Spending time in Italy taught me more than I could have ever expected. I learned how to live a moderate life style. I was reminded of the traditions that I grew up with. I discovered the intimacy that develops when cooking and dining with others. I realized the importance of slow food and slow dining and the value of fresh, simple ingredients.

What’s your cooking lifestyle like here in the States?

Though stateside these days, I find that cooking rewards me by taking me back to la dolce vita. Homemade pesto, polenta and gnocchi are the dishes that I loved as a child. I learned how to create these magnificent meals while living in Italy and now love preparing them for my friends. In fact, my passion for cooking has recently led me to create a cooking video blog. It’s a work in progress, but it is definitely enjoyable. I love sitting down to share a great meal with my friends and this has been a wonderful excuse to have company over for dinner on a regular basis.

In a nutshell, I was fortunate enough to be raised by a family who values slow food and meal time gatherings. My experiences have greatly influenced my love for cooking. There aren’t words to describe my passion for quality food, exceptional wine and good company. There is a saying in Italian that shapes my meal time experiences: a tavola non si invecchia mai; in English, at the table, one never grows old.

What do you think of the modern food world, particularly the modern American-Italian “fast food” chains?

American-Italian “fast food” is a sad play on Italian food. I’m disappointed when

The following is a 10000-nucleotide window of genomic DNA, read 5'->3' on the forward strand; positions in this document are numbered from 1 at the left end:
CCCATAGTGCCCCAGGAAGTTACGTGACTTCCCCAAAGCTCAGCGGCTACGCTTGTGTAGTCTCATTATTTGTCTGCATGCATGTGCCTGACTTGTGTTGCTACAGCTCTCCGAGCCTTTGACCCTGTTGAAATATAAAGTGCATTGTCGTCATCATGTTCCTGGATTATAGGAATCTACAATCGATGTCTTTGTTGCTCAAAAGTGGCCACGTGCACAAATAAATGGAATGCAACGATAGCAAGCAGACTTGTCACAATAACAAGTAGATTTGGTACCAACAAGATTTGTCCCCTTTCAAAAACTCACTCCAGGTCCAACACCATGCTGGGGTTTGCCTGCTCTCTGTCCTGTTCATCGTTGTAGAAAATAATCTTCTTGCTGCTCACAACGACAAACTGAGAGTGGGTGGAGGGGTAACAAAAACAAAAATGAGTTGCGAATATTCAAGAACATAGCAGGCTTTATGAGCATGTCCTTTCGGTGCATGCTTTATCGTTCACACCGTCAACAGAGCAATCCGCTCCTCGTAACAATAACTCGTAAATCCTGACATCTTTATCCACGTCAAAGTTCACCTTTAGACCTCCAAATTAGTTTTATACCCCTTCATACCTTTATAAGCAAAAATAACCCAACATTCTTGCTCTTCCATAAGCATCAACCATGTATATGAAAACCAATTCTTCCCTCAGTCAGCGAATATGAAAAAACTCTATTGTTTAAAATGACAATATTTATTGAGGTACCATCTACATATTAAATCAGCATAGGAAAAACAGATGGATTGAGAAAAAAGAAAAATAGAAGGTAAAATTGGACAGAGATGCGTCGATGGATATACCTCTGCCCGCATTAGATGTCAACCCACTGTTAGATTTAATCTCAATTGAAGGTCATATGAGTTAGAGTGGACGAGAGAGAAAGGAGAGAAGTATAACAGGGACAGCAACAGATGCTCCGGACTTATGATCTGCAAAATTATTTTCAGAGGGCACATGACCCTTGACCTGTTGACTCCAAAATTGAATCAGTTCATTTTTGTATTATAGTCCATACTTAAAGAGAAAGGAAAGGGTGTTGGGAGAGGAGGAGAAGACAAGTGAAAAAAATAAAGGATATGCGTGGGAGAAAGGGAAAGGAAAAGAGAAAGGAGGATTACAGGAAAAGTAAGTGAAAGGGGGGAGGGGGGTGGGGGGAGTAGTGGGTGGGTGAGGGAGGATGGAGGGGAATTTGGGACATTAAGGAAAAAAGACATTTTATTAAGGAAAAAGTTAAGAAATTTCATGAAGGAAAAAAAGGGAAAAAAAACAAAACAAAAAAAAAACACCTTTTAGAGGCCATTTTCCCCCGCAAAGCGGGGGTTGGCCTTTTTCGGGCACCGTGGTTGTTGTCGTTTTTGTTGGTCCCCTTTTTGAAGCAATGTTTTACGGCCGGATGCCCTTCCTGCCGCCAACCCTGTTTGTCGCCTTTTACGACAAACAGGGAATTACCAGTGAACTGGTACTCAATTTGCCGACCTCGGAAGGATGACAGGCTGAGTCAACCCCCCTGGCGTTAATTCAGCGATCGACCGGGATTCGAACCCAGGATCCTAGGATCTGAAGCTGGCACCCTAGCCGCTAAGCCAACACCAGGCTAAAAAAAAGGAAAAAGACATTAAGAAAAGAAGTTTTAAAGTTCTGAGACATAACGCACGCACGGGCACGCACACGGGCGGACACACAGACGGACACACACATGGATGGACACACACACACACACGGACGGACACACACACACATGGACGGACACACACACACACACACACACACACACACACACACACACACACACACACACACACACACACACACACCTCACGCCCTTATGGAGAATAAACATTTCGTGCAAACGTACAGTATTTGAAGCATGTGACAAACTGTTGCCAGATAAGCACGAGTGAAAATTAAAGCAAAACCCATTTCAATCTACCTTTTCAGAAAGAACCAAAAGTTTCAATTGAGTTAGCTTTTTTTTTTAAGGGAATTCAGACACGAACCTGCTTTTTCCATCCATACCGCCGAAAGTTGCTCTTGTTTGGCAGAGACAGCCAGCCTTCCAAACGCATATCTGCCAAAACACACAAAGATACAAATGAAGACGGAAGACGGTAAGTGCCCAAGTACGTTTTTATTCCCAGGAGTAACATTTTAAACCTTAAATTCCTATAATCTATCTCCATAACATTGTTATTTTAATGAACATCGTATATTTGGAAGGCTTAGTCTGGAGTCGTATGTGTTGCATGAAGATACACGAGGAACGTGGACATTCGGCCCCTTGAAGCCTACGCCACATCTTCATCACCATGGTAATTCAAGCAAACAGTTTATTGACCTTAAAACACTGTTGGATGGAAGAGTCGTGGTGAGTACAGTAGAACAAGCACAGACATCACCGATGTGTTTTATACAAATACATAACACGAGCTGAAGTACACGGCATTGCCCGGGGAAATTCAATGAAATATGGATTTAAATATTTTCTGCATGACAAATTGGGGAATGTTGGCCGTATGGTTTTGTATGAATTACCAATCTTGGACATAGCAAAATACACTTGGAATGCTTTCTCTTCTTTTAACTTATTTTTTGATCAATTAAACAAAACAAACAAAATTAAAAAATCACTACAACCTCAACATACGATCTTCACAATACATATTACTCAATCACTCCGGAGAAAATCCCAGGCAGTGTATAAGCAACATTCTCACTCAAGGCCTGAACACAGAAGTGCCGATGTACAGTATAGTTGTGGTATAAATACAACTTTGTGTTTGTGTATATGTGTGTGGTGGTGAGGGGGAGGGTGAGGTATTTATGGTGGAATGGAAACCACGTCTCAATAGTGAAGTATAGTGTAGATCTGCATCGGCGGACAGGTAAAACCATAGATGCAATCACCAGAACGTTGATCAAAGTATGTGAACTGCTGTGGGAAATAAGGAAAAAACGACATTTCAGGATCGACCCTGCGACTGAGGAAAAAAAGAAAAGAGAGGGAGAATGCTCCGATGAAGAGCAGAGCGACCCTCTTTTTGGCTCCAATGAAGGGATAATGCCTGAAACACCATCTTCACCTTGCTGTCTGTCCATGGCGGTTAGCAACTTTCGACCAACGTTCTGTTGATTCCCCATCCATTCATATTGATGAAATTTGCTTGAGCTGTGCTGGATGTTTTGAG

I see people eating at places like Olive Garden, Sbarrro, Bucca di Beppo and so forth. Most so, because I want people to know what real Italian food is. With my upcoming video cooking blog, I want to show Americans how simple and amazing real Italian food is.

What family recipe do you want to share with us?

My family always made their own sauces, and pesto was typically a weekend treat at my house growing up. To this day, the smell of fresh basil brings back memories of home. My nonno had basil plants in his garden, and he and I would venture to the garden and pick basil leaves for his pesto. Enjoy my nonno‘s Creamy Pesto Pasta. Buon appetito a tutti! Salute! 😉

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Stacia currently is a nutrition educator for the Food Trust in Philadelphia, Pennsylvania. She educates students (K-8th Grade) about the benefits of eating “whole foods” (fruits, vegetables, etc). In addition to teaching nutrition classes, Stacia also hosts “cooking in the classroom” lessons, where she teaches kids how to cook healthy meals, and conducts parent workshops, where nutrition and food choices are discussed and cooking lessons take place. Stacia recently set out to share her knowledge of cooking Italian food, using natural, wholesome ingredients, by starting her blog, Stir & Sip with Stacia. Her online video classes are set to begin on March 1, 2012.